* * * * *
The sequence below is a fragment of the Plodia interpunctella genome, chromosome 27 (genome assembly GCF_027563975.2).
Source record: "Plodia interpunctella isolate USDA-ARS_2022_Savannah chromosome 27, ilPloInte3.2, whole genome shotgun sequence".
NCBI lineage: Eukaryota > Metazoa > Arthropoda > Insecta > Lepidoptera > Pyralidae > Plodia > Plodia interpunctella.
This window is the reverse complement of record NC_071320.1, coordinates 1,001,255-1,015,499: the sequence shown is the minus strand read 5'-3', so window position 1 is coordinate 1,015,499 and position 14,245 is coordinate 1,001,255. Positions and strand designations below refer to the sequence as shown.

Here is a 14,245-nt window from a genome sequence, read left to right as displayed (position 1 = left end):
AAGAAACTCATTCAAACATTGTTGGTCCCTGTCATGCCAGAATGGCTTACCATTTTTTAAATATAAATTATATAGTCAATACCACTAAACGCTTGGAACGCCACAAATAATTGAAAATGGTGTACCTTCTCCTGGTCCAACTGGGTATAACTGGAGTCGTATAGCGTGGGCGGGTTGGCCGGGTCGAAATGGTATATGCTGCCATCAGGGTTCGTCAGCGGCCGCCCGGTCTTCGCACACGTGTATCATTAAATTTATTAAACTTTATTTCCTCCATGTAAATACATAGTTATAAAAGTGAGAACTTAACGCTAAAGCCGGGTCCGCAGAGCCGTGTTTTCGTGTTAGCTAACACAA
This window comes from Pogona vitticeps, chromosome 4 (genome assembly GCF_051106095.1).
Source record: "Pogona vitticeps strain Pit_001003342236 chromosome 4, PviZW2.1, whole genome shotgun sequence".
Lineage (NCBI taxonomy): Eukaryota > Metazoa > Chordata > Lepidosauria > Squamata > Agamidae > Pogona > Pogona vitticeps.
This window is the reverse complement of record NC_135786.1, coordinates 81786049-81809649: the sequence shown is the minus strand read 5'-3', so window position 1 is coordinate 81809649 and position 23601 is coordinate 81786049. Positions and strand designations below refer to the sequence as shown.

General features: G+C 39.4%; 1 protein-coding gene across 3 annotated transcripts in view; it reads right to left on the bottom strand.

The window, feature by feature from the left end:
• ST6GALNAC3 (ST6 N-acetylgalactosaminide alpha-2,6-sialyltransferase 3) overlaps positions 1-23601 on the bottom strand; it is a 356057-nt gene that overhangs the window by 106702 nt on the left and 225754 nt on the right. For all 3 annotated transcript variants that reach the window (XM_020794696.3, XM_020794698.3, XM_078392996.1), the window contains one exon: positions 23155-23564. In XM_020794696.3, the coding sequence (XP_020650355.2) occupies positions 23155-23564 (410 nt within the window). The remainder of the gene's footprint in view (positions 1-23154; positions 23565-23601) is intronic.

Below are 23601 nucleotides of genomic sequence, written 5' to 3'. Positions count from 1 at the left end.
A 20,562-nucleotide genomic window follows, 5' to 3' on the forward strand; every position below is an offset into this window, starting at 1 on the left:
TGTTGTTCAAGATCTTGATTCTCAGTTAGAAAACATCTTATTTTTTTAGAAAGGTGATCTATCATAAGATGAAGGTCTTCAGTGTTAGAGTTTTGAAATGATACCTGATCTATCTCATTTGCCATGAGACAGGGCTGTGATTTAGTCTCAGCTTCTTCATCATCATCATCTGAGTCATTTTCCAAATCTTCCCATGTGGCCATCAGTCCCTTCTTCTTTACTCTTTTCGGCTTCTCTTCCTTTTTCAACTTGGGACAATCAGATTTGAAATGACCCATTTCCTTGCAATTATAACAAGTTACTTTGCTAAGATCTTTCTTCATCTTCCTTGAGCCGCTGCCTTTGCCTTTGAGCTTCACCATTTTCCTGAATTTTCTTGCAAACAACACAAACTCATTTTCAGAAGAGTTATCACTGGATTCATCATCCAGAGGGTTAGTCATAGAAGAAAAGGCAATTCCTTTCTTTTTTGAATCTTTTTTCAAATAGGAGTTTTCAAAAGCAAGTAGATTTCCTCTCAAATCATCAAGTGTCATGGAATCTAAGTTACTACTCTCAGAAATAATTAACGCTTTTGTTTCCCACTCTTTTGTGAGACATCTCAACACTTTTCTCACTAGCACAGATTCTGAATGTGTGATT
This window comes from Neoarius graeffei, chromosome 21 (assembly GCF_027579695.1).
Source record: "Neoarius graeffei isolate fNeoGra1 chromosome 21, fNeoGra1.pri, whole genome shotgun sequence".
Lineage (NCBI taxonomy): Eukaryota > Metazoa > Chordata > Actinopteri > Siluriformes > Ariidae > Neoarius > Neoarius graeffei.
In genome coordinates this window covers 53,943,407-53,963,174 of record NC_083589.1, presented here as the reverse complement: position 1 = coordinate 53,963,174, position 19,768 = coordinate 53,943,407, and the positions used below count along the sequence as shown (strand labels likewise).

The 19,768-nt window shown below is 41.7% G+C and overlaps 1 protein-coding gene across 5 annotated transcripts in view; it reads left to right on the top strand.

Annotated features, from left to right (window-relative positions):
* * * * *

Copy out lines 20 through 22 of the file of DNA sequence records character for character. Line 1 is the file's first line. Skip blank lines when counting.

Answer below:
In genome coordinates this window covers 53,943,407-53,963,174 of record NC_083589.1, presented here as the reverse complement: position 1 = coordinate 53,963,174, position 19,768 = coordinate 53,943,407, and the positions used below count along the sequence as shown (strand labels likewise).

The 19,768-nt window shown below is 41.7% G+C and overlaps 1 protein-coding gene across 5 annotated transcripts in view; it reads left to right on the top strand.

Annotated features, from left to right (window-relative positions):